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I was looking through an old copy of Barron's AP Physics and found this problem relating to impulse which I was initially confused about how to integrate.

Example 6.1 During a collision with a wall lasting from $t=0$ to $t=2\text{ s}$, the force acting on a $2\text{-kg}$ object is given by the equation $\mathbf{F} = (4\mathrm{\ kg\ m/s^4})t(2s-t)\hat{i}$

They work out that the integral is equal to:

$$\frac{16}{3}\hat{i}\frac{\text{kg m}}{\text{s}}$$

I am confused about the role of the units in the problem.

Looking at the answer, it seems that if I were to just ignore all the units and simply integrate $4t\cdot(2-t)$ that would give me $16/3$, and because that is a force I know it to be $\mathrm{kg\,m/s}$ or $\mathrm{N}$.

Why it would be OK to ignore the units in the integral though is somewhat unintuitive to me (other than that I know the end result must be a force) and I feel like it may get me into trouble with other problems.

Can someone explain how it is that the scalar values of the original unit quantities still give you the correct answer?

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2 Answers 2

You know that you can pull a multiplicative constant out in front of an integral, right?

$$\int cf(t)\mathrm{d}t = c\int f(t)\mathrm{d}t$$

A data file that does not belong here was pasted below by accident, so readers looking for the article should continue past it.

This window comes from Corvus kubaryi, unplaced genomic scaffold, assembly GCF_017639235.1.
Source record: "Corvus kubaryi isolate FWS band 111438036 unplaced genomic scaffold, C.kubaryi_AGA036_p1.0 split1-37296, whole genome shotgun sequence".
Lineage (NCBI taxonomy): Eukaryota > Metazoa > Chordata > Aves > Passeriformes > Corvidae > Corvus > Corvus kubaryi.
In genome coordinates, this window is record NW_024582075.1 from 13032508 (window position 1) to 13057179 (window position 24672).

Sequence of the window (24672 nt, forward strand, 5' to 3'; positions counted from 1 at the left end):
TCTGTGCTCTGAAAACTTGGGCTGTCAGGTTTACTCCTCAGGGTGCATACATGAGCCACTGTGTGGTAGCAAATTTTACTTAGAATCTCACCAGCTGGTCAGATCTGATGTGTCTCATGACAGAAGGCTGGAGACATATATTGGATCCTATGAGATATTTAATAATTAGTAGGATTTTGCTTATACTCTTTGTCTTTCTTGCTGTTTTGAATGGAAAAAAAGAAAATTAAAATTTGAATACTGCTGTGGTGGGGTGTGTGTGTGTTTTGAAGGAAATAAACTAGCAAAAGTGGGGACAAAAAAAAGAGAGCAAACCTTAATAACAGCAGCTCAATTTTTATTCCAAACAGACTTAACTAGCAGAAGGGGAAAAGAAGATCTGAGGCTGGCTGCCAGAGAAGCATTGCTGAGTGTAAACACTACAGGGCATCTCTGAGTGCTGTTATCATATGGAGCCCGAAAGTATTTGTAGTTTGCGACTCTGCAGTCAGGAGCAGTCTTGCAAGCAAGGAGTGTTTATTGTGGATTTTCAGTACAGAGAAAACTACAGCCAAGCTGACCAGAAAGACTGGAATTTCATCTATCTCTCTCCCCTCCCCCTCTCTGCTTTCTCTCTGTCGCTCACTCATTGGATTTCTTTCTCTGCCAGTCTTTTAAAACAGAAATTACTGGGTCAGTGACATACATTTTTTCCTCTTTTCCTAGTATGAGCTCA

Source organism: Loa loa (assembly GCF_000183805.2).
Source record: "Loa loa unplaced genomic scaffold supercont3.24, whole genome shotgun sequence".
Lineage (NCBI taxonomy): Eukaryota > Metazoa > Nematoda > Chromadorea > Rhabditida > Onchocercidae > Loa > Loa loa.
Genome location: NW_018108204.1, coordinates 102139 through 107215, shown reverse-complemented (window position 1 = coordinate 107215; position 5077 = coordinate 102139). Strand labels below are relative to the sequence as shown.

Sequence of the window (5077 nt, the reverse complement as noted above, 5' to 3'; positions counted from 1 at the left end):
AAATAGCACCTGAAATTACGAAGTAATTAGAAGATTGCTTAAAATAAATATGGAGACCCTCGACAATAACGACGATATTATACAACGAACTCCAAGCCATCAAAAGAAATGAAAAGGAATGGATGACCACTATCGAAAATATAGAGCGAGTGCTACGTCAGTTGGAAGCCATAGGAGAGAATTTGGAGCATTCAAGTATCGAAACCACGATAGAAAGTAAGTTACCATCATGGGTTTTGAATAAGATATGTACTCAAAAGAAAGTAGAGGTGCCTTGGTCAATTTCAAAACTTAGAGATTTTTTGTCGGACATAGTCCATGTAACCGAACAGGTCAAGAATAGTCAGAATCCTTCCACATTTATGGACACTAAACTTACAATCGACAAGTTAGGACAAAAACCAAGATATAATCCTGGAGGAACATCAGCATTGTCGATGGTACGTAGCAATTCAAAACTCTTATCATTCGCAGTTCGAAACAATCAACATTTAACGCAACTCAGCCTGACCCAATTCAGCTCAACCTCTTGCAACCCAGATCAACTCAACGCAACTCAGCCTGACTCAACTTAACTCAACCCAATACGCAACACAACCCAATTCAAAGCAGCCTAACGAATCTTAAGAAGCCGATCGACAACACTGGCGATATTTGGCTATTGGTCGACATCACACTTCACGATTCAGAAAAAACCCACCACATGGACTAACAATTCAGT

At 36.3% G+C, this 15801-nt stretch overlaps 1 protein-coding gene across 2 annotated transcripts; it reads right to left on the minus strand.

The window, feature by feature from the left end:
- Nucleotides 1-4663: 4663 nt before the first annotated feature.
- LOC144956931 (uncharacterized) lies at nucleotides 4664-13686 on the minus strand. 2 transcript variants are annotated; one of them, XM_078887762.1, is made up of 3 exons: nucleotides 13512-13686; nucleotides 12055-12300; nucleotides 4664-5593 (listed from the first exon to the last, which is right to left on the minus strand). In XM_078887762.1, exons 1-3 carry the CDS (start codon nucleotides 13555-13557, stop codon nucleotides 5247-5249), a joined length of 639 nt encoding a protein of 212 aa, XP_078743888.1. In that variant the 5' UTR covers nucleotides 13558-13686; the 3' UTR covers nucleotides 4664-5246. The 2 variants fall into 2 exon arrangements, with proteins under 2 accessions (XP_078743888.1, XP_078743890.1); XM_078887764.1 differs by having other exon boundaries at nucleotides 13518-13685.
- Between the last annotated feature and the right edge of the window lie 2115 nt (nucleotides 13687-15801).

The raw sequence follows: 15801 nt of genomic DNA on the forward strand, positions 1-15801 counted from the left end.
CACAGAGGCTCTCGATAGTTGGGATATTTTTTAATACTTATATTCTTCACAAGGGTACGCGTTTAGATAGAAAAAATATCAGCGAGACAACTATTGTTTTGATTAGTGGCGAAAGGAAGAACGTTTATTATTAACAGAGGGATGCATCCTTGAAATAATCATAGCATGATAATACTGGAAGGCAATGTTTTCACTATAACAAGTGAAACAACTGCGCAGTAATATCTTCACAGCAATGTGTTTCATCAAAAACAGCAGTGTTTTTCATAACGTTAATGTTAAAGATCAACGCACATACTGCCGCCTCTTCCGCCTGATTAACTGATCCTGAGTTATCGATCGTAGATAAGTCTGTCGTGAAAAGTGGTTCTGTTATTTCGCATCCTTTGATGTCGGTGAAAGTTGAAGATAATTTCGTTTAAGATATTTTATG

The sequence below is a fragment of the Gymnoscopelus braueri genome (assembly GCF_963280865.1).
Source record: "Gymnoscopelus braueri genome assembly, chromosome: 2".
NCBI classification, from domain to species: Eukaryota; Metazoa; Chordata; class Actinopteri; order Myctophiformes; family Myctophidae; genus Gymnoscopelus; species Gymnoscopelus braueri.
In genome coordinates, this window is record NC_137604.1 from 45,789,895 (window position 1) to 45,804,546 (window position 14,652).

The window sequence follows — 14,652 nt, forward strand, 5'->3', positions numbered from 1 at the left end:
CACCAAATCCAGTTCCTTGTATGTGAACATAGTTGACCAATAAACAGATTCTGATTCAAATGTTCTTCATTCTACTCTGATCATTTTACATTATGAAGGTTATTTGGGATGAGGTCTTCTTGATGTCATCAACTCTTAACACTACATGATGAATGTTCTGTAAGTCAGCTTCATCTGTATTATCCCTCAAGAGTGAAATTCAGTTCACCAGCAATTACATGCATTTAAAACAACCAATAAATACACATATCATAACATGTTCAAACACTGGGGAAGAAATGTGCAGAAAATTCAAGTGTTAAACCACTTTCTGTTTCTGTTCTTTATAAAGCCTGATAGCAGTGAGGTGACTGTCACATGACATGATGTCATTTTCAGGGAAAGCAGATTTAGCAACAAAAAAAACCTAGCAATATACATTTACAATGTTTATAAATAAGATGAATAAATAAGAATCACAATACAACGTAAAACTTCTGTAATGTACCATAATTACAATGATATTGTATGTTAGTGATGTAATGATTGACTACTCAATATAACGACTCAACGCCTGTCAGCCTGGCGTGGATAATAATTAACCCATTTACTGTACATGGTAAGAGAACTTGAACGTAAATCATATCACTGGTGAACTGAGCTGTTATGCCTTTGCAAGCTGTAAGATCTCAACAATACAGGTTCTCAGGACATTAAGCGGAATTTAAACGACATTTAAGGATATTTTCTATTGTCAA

where $f(t)$ is any function of $t$, like $t^2$ or $t(2\text{ s} - t)$ (and $c$ does not depend on $t$).

Units can be part of that constant factor too. In this case, the constant factor is $4\mathrm{\ kg\ m/s^4}$.

The reason this all works is that an integral is basically an addition. You're computing the value of a function, in your case $4\mathrm{\ kg\ m/s^4}t(2\text{ s} - t)\hat{i}$ at some time $t$, multiplying it by a small increment in time $\mathrm{d}t$, and adding up the result for all possible times. Take a look at the units of the different pieces you add up:

$$\begin{align} &4\color{blue}{\mathrm{\ kg\ m/s^4}}\color{red}{t}\color{green}{(2\text{ s} - t)}\hat{i}\color{purple}{\mathrm{d}t} \\ \text{units: }&(1)\color{blue}{(\mathrm{kg\ m/s^4})}\color{red}{(\text{s})}\color{green}{(\text{s})}(1)\color{purple}{(\text{s})} = \frac{\text{kg m}}{\text{s}^4}\text{s}^3 = \frac{\text{kg m}}{\text{s}} \end{align}$$

So you're adding up things which have units of $\text{kg m/s}$. Thus, your result will have the same units. Since the units are a constant factor, it doesn't matter whether you pull them out in advance or leave them in for the integration.

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This probably is why it is useful to use variables. If we just let $q=4\,{\rm kg\,m/s^4}$ and $h=2\,{\rm s}$, then your force is $$ \mathbf{F}=qt\left(h-t\right)\hat{\mathbf{i}} $$ We then integrate this over time $t$, $$ \int_0^t\mathbf{F}\,dt'=q\int_0^tt'\left(h-t'\right)dt'\,\hat{\mathbf{i}} $$ we get, $$ \int_0^t\mathbf{F}\,dt'=q\frac{-2t^3-6ht^2}{6}\,\hat{\mathbf{i}}\Rightarrow\frac{16}{3}[q][t][h]\hat{\mathbf{i}} $$ where $[q]$ represents the units of $q$ and likewise for the other variables. Looking at these, we get $$ \rm{\frac{kg\,m}{s^4}\cdot s^3=\frac{kg\,m}{s}} $$ which is the unit of impulse, not force.

It is my opinion, then, that the appropriate way is to wrap the units into a variable, integrate, then apply the units.

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